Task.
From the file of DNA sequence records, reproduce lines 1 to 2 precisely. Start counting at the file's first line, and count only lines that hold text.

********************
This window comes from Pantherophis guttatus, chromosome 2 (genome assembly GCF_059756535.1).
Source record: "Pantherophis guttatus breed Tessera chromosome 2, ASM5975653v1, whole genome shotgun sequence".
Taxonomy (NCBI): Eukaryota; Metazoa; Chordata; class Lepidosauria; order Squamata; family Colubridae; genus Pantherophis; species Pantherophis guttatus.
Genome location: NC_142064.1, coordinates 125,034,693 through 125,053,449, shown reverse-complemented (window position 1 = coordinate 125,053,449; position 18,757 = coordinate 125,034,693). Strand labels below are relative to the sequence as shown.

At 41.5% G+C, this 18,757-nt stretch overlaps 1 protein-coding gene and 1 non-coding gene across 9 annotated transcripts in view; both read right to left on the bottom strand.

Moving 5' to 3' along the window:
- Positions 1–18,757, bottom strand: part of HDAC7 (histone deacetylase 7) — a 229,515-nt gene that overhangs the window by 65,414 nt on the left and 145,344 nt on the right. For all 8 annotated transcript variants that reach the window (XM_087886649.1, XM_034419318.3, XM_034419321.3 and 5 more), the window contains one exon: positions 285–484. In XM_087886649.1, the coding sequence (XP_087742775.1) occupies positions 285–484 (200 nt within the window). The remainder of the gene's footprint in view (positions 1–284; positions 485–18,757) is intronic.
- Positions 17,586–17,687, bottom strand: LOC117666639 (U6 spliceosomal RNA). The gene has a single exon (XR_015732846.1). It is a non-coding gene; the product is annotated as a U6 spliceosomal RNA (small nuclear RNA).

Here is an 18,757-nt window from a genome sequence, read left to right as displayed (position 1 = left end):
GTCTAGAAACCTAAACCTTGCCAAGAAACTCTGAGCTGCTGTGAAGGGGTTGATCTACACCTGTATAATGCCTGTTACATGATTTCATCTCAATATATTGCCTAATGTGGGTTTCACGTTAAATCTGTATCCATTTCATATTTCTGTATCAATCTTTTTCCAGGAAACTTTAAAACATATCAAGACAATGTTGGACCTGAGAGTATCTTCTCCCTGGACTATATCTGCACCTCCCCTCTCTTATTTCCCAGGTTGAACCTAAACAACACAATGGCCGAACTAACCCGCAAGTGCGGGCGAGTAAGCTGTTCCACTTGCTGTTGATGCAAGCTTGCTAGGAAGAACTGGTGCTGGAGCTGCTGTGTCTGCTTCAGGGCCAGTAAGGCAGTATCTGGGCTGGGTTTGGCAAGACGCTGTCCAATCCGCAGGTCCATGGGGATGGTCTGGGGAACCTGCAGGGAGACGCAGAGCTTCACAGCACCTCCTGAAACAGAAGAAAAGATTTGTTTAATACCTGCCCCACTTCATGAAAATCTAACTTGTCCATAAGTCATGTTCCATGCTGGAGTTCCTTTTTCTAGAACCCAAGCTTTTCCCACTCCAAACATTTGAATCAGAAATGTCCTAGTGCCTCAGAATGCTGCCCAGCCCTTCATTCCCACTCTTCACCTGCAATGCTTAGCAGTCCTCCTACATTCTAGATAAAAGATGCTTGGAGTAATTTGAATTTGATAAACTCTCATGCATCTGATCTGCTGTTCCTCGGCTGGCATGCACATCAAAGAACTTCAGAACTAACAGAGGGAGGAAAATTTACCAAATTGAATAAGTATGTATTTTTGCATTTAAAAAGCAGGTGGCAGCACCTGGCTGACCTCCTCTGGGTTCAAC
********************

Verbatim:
This window comes from Pantherophis guttatus, chromosome 2 (genome assembly GCF_059756535.1).
Source record: "Pantherophis guttatus breed Tessera chromosome 2, ASM5975653v1, whole genome shotgun sequence".